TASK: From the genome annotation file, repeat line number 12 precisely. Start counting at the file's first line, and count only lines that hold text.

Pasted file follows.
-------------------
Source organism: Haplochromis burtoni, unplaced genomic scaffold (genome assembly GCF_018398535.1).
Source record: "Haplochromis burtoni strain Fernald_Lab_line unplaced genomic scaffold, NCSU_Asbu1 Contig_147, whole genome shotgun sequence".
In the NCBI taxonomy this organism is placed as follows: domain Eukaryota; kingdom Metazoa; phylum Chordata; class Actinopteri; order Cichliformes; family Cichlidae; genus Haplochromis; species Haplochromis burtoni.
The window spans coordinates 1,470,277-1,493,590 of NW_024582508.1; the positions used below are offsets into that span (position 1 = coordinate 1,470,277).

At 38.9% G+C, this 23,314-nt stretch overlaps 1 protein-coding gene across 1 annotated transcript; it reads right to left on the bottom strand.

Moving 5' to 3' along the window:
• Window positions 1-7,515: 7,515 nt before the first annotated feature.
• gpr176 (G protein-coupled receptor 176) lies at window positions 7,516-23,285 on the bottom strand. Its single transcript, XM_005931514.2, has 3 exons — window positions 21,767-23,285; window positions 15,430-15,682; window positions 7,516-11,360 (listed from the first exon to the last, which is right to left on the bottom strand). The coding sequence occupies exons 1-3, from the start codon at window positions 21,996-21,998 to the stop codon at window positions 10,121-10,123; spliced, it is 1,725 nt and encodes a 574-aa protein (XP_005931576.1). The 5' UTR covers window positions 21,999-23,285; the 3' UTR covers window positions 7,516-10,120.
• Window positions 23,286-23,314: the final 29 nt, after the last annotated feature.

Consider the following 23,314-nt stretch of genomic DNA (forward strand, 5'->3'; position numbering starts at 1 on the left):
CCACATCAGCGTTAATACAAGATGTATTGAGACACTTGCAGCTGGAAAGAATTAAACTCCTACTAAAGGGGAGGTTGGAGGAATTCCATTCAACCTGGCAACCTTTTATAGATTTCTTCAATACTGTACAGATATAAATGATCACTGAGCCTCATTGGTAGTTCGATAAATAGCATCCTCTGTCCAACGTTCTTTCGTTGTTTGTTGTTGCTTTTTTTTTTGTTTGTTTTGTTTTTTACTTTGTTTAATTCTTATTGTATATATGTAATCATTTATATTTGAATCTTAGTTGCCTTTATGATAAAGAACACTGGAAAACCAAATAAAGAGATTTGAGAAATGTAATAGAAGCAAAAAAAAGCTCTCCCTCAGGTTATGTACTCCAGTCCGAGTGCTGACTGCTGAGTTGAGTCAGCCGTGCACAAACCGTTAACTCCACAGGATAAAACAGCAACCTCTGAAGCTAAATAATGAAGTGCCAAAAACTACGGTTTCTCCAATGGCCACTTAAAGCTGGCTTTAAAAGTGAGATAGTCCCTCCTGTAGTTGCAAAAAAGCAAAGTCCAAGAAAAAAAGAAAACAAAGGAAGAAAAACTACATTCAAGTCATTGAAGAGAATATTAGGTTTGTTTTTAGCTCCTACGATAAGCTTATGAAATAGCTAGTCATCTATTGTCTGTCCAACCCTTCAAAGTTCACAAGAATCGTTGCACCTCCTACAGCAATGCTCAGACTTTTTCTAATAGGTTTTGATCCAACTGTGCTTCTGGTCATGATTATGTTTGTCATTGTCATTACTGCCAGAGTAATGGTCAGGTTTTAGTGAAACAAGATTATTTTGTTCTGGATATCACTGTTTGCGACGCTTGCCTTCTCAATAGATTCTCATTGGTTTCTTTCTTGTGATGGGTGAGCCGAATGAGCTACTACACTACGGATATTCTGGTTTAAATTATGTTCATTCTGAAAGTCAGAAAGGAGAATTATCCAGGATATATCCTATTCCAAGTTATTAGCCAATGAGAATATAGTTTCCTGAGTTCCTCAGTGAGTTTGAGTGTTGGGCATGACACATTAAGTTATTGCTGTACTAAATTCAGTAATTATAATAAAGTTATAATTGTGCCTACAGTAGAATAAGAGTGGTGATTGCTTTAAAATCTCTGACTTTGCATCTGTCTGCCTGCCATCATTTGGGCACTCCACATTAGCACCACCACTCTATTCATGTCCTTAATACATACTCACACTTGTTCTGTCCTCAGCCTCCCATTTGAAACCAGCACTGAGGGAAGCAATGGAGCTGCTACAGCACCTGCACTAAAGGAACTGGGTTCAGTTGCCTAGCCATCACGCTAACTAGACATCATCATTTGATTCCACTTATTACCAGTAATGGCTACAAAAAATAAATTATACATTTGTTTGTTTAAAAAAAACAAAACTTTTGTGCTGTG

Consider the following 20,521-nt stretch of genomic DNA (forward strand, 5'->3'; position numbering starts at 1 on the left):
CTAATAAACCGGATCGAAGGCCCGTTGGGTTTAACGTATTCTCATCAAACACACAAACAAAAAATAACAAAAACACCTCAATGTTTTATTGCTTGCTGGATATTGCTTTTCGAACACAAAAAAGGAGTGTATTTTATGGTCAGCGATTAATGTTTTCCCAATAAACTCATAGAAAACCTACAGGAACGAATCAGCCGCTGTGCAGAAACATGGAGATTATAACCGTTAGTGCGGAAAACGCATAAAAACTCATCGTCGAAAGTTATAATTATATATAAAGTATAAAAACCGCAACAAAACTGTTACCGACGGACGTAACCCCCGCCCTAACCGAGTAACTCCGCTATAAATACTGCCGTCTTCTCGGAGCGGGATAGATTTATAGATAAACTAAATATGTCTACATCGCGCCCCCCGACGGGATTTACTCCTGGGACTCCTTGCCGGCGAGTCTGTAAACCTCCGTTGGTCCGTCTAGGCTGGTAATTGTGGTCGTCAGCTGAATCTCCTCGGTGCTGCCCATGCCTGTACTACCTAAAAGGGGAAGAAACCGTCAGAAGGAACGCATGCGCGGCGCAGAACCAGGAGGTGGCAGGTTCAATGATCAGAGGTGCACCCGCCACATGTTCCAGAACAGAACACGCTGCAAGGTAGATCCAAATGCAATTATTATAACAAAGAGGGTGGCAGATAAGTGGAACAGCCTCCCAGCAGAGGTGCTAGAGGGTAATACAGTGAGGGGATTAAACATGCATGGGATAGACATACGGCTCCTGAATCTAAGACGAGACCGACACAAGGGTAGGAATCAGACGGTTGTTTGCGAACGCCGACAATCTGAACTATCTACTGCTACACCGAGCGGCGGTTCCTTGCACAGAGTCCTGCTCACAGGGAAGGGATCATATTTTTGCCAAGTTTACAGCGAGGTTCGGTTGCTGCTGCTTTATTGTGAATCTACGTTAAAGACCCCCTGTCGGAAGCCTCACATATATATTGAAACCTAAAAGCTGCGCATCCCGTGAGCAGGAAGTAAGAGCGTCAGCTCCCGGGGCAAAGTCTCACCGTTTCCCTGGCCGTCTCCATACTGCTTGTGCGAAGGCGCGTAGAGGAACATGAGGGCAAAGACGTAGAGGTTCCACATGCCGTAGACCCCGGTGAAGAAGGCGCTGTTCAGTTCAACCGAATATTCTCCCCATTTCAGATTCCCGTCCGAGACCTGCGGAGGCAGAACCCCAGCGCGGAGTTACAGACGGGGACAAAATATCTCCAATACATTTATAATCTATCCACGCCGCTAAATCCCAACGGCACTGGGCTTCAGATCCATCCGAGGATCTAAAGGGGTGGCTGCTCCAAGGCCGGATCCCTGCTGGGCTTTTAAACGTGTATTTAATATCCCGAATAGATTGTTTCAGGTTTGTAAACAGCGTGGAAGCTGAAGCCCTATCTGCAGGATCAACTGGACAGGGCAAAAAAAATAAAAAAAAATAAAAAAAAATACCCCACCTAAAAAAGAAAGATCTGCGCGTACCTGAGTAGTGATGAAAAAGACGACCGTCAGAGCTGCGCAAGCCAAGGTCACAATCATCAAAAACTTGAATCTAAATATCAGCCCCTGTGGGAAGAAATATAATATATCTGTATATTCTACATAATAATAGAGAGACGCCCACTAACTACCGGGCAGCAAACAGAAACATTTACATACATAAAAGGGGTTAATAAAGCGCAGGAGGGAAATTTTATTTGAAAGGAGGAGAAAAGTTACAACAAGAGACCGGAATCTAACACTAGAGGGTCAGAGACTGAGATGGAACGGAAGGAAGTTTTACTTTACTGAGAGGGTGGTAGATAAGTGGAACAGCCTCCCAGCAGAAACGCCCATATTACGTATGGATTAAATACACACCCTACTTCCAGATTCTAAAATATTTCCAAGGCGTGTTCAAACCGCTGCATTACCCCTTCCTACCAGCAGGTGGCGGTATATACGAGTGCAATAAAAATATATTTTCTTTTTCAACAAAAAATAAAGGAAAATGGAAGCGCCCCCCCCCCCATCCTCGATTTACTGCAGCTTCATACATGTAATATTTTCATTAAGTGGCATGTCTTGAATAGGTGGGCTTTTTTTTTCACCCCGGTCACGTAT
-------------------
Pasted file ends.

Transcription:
Consider the following 20,521-nt stretch of genomic DNA (forward strand, 5'->3'; position numbering starts at 1 on the left):